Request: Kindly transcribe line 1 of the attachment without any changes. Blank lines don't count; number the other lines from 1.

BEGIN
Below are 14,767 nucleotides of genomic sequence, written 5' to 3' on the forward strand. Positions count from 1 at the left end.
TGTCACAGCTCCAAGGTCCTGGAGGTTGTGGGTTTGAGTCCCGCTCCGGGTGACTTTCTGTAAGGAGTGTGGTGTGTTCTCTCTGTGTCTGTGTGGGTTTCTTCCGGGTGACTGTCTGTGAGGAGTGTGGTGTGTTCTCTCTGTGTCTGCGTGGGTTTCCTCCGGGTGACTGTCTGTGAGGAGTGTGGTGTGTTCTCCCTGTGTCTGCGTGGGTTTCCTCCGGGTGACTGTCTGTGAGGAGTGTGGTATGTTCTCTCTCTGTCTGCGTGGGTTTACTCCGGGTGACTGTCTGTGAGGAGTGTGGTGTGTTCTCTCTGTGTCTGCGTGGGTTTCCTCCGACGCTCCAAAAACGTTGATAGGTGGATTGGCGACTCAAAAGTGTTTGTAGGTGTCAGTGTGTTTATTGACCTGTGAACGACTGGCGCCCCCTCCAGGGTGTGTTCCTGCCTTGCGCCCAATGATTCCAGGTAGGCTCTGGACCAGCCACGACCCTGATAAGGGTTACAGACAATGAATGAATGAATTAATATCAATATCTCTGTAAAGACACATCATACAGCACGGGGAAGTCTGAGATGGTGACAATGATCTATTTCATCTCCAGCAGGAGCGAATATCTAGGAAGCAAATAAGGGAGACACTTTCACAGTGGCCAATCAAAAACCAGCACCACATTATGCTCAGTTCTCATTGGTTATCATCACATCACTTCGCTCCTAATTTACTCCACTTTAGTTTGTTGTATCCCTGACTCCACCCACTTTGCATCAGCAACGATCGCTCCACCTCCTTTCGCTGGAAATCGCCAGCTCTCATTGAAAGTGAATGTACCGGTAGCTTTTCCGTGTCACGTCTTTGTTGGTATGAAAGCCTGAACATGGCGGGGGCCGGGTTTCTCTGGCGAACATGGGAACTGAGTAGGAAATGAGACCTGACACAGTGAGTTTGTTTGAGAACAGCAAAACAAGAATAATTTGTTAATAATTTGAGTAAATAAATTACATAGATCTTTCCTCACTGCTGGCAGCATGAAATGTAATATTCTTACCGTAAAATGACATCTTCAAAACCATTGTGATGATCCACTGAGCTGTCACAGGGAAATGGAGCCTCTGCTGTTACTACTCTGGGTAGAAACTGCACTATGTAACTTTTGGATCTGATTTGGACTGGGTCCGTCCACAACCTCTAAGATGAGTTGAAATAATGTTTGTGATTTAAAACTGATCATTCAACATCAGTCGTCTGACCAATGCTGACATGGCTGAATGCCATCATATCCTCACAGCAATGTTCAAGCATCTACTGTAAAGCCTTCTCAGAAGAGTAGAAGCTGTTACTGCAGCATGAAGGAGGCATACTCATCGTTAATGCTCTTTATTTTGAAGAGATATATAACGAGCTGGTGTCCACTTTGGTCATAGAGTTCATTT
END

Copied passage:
Below are 14,767 nucleotides of genomic sequence, written 5' to 3' on the forward strand. Positions count from 1 at the left end.